- Credibility: They are often perceived as being a more professional/legitimate entity than operating under your personal name
Learn more about:
Not Sure Incorporating in Wyoming is For You?
Wyoming makes starting a company easy. The state’s strong privacy laws, lack of taxes and low fees have allowed us to supplant Nevada as the go-to state for incorporating a company. Everything can usually be handled online, and service providers like us take care of the small details.
- Form a Wyoming LLC: Learn about limited liability companies, including their unique benefits and privacy . We can assist no matter where you live.
- Wyoming Virtual Office: We provide a full suite of services. These include a unique address, commercial lease, phone forwarding and unlimited mail forwarding.
- Wyoming Registered Agent: Every Wyoming company must maintain a registered agent in Wyoming. With us, you receive the professionalism of a law firm, at a fraction of the usual price. We charge only $49 per year with the first year free if we create your company.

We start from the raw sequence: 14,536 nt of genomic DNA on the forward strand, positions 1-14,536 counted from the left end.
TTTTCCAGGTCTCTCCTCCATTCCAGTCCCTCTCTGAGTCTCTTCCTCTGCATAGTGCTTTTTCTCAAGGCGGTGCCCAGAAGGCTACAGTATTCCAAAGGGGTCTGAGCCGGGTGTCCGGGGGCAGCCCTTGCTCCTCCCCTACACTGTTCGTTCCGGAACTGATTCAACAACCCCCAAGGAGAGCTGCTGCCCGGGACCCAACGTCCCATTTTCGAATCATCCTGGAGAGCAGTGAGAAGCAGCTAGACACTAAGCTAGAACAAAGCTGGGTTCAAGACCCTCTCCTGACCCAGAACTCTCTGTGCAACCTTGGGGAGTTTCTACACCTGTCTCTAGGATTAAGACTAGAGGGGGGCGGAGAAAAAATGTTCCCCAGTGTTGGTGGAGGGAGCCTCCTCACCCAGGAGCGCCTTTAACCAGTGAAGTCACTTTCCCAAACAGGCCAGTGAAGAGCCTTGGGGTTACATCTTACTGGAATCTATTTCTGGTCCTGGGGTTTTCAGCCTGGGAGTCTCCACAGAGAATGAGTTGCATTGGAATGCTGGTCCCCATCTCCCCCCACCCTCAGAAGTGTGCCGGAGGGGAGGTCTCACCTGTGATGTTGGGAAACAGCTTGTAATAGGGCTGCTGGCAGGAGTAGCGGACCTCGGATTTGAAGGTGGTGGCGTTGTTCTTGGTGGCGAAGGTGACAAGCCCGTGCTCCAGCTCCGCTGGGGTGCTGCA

Types of Investors
- VC – Venture Capital Fund
- LP – Limited Partner
- Angel Investor – Wealthy individual who invests in businesses.
- Angel Groups or Syndicates – A group of Angels who all go in on a deal together.
- Private Equity – Firms that usually buy-out the entire company and have control of it after that.
- Crowdfunding/Crowdsourced Funding – Kickstarter/Indiegogo. Regular people get a discount on pre-ordered product.
- Friends and Family – You already know who these people are.
- Seed Funding – The initial money needed to get off the ground.
- Series/Round A – First round of stock offered to investors. There are professional Angels and VC’s who specialize in this type of early funding.
- Series/Round B – After certain milestones, you can do a second stage round of funding. VC’s usually get involved in this round.
- Series/Round C – To meet additional milestones a company might engage in a C round or even D, E, F, etc…
- Internal Valuation – A pre-determined valuation formula to purchase a founder’s equity if she dies or leaves.
- Pre-money Valuation- Valuation before you receive funding.
- Post-money Valuation = pre-money + funding